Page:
Audubon launches effort to partner with farmers to safeguard vulnerable Tricolored Blackbirds
With the loss of native habitat, the Tricolored Blackbird has become dependent on agricultural lands, with most of the largest colonies nesting in grain fields. Because Tricolored Blackbirds nest in just a few huge colonies, a farmer harvesting a field unknowingly might wipe out a huge portion of the entire species' young in just a few minutes. Working through the California Natural Resources Conservation Service's Wildlife Initiative for Tricolored Blackbird Habitat, Audubon California negotiates with farmers to delay the harvesting of these fields, compensating the farmers for the loss of value of their crops that might result from the delay.
"Agricultural land is critical to the preservation of species and we couldn't be happier with our partnership with NRCS," says Rodd Kelsey, Director of Bird Conservation at Audubon California. "Last year agreements resulted in the protection of the breeding production of at least 50,000 birds, which constitutes more than 10 percent of the species' global population."
In the early 20th Century, Tricolored Blackbird flocks numbered in the millions, but since then the population has declined to fewer than 400,000 today. The reasons for this decline are many, but the loss of wetlands and grasslands in southern California and the Central Valley is the main issue. Audubon California in 2011 conducted a comprehensive survey of Tricolored Blackbirds and found that the species had declined more than 30 percent in the last three years. A near endemic bird, ninety-five percent of the world's Tricolored Blackbirds live inCalifornia. The report noted that large breeding colonies on private farms continue to be lost as fields are harvested before young birds have fledged.
The NRCS initiative has been crucial in protecting these vulnerable nesting colonies.
"Because the nesting dates are in early spring, typical harvest of silage crops follows shortly after. NRCS developed this special habitat initiative as part of the Environmental Quality Incentive Program (EQIP) to compensate farmers for a portion of the foregone income--a result of delaying harvest until young birds have fledged," said Jennifer Cavanaugh, NRCS State Wetlands Biologist. "We work closely in partnership with Audubon California to ensure the parameters of the program provided the necessary habitat."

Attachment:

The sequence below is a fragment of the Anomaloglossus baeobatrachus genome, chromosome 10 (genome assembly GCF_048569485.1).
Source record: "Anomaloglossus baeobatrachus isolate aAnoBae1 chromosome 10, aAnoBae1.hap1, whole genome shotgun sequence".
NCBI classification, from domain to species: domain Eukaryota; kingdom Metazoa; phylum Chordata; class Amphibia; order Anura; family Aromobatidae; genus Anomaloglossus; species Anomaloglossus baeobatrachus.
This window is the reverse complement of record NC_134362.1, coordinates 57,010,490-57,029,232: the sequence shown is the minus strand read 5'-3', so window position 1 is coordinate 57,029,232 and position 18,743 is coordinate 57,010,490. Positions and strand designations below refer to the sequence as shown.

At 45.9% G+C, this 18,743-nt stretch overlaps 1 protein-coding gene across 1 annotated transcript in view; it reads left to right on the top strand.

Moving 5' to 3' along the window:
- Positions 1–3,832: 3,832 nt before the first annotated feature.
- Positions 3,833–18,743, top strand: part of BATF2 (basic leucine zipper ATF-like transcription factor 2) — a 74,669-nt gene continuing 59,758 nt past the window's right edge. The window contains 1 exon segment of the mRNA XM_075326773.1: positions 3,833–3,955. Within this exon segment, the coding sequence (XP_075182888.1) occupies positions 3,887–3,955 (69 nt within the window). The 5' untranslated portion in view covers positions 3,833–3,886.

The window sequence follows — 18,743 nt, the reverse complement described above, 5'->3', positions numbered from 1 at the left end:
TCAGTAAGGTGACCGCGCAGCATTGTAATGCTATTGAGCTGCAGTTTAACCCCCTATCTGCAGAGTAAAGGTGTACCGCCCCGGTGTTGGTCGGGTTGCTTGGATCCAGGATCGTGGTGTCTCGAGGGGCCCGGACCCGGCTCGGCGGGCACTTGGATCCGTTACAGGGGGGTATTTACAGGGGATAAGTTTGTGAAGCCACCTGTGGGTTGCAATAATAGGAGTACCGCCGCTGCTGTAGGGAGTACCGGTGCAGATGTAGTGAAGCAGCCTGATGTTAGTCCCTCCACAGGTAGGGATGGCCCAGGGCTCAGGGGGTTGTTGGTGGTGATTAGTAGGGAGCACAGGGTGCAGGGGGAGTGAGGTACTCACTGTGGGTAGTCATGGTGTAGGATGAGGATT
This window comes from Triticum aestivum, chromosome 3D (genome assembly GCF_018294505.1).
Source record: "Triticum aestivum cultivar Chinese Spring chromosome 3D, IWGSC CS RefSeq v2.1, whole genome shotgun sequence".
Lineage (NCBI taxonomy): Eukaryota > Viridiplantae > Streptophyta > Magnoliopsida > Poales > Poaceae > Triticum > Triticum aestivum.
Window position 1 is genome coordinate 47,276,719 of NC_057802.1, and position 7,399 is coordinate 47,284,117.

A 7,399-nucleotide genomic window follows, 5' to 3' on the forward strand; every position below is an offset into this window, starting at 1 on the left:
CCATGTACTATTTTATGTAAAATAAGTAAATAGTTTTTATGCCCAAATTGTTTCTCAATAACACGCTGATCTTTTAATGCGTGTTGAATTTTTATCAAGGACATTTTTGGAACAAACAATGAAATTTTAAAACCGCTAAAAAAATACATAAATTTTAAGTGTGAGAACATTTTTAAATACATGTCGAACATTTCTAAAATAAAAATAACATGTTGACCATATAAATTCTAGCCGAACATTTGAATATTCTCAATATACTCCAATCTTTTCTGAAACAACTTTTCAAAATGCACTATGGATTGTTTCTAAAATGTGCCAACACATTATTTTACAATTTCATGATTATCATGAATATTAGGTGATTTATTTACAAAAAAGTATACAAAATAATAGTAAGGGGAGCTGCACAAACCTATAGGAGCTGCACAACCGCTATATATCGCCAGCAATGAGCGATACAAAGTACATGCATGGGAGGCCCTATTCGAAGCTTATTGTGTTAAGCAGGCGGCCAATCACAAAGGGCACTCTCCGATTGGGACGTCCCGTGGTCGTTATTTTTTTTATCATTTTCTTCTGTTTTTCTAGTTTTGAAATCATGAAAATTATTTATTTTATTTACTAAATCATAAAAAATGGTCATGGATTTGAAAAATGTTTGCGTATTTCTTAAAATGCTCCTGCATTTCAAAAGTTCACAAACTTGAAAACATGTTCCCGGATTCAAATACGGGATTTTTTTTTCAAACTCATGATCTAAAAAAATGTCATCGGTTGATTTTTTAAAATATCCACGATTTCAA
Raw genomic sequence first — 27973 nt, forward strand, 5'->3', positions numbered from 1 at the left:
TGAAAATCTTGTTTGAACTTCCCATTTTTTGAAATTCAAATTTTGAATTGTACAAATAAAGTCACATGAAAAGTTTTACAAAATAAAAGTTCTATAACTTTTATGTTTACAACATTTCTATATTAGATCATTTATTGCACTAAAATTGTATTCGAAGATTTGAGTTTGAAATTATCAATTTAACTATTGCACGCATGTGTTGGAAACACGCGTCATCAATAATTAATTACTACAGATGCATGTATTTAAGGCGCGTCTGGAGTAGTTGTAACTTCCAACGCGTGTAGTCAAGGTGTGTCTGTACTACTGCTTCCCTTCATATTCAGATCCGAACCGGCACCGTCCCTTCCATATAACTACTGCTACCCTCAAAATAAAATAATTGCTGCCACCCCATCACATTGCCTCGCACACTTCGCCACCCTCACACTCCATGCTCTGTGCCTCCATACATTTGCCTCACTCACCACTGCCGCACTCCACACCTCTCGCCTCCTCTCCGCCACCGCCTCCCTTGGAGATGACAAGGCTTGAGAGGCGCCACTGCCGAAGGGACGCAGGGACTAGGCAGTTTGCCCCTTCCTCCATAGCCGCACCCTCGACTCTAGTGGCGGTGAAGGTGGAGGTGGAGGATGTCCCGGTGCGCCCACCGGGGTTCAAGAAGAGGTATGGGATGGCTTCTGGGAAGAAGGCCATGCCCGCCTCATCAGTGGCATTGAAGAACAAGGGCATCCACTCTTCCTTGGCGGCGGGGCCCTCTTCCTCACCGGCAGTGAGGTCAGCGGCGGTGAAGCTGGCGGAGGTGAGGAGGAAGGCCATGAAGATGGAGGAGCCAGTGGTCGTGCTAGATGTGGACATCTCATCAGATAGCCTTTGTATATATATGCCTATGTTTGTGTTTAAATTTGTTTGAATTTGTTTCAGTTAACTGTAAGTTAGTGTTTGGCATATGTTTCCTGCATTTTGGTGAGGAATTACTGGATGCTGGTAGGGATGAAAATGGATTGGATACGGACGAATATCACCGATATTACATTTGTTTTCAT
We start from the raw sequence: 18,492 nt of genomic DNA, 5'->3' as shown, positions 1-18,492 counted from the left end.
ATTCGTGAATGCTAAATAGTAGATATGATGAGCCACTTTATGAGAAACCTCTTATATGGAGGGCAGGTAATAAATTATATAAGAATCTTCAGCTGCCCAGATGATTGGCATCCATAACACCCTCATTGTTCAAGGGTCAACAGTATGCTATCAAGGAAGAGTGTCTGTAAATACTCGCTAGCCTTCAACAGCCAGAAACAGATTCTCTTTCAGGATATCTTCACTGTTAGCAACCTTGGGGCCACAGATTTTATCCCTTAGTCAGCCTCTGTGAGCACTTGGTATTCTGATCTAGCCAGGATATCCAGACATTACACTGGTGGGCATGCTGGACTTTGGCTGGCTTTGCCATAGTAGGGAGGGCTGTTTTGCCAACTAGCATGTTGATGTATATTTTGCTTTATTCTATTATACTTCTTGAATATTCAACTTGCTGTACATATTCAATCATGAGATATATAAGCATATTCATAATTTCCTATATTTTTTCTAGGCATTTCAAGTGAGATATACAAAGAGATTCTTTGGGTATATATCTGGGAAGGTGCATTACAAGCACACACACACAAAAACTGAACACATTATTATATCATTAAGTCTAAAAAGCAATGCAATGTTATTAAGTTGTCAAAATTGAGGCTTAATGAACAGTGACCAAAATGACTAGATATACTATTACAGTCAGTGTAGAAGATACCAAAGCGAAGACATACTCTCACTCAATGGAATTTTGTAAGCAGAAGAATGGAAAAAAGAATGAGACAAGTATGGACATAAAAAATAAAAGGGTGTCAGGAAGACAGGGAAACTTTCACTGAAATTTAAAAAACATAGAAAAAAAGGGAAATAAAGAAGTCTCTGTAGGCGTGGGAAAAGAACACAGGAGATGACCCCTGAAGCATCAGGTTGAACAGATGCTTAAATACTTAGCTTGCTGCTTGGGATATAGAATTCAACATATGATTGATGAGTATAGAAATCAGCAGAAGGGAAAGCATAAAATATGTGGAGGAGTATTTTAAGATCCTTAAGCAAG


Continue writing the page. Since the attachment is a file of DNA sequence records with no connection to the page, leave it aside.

Audubon California is also working to raise awareness and funds with its second annual $5/5 Birds campaign. The campaign received its name becauseAudubonconservationists calculated that it only costs one dollar to save one Tricolored Blackbird. So, for each $5 donated, five birds can be saved.
"We look forward to growing our relationship with California farmers," explains Kelsey. "Blackbirds are only one of many threatened species we can protect."
More information on Tricolored Blackbirds available at http://ca.audubon.org/tricolored-blackbird
About Audubon California
Audubon California is building a better future fo California by bringing people together to appreciate, enjoy and protect our spectacular outdoor treasures. Audubon California is a field program ofAudubon, which has more than 60,000 members in California and an affiliated 48 local chapters dedicated to protecting birds, wildlife and the habitats that support them.
More information is available at ca.audubon.org.